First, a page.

SC Suggests States To Consider Home Delivery Of Liquor

The Supreme Court of India on Friday said that the states should consider “indirect sales, home delivery” of liquor to maintain social distancing norms and disperse crowds near alcohol shops across the country.

Justices Ashok Bhushan, Sanjay Kishan Kaul, and BR Gavai suggested this while hearing a PIL filed against the sale of liquor during the nationwide lockdown in view of the coronavirus outbreak, “affecting the life of the common man.”

The three-judge bench said, “We will not pass any order but states should consider home delivery or indirect sale of liquor to maintain social distancing.”

“Discussion on home delivery (of alcohol) is going on. What do you want us to do?” Justice Kaul added.

As per a report in Reuters, the food delivery app, Zomato is considering indulging in door-delivery of liquor.

Even as there are no provisions for the same in India, industry body International Spirits and Wines Association of India (ISWAI), Zomato and others, are lobbying for a change. Advocate Deepak Sai, who appeared for the petitioner, argued that social distancing protocols will be difficult to follow at wine and spirits shops due to the limited number of stores being allowed to reopen and massive crowds gathering outside each.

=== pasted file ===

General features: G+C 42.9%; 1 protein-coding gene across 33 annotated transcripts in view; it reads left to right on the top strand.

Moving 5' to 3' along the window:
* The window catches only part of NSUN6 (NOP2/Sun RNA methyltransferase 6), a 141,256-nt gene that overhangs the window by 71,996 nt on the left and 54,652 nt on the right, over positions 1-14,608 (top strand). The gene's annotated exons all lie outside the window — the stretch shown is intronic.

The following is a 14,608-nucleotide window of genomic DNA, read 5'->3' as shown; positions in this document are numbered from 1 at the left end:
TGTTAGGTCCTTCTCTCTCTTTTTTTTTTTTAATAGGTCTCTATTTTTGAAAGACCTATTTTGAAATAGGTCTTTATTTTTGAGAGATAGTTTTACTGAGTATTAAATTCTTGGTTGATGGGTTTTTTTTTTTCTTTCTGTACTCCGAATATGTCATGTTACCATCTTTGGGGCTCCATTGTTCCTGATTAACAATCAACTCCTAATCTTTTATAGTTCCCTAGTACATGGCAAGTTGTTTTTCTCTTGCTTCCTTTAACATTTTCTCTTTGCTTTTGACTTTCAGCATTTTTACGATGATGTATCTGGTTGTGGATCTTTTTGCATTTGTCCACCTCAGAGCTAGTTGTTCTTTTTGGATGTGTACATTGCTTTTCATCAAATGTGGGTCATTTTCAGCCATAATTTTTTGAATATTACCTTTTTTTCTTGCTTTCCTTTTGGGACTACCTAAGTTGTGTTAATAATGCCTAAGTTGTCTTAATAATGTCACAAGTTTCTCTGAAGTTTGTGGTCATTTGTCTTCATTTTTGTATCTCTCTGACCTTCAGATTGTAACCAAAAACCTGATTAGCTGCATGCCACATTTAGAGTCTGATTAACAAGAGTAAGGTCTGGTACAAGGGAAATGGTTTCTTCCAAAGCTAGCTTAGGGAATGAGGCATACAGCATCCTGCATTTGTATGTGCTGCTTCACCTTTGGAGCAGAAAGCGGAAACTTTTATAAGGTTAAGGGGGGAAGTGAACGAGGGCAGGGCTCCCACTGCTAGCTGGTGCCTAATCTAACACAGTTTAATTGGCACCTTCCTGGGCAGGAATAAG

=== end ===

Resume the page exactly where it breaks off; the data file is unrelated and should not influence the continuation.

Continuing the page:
“I only want (that the) life of (the) common man should not be affected because of liquor sales. MHA (Home Ministry) should issue a clarification to states on liquor sales,” the lawyer said.

Alcohol stores this week gathered massive crowds queuing outside each shop following the government order than only standalone alcohol shops in “orange” and “green” zones, or areas where there were no more than 15 confirmed coronavirus cases, would be allowed to re-open.

In response to people flouting social distancing norms, states such as Delhi, Uttar Pradesh, and Andhra Pradesh imposed a massive 70 percent “corona tax” on liquor sales. While the Delhi government introduced an e-token system to help control crowds, the Tamil Nadu government allowed age-specific time slots for the sale of liquor available in certain parts of the state.

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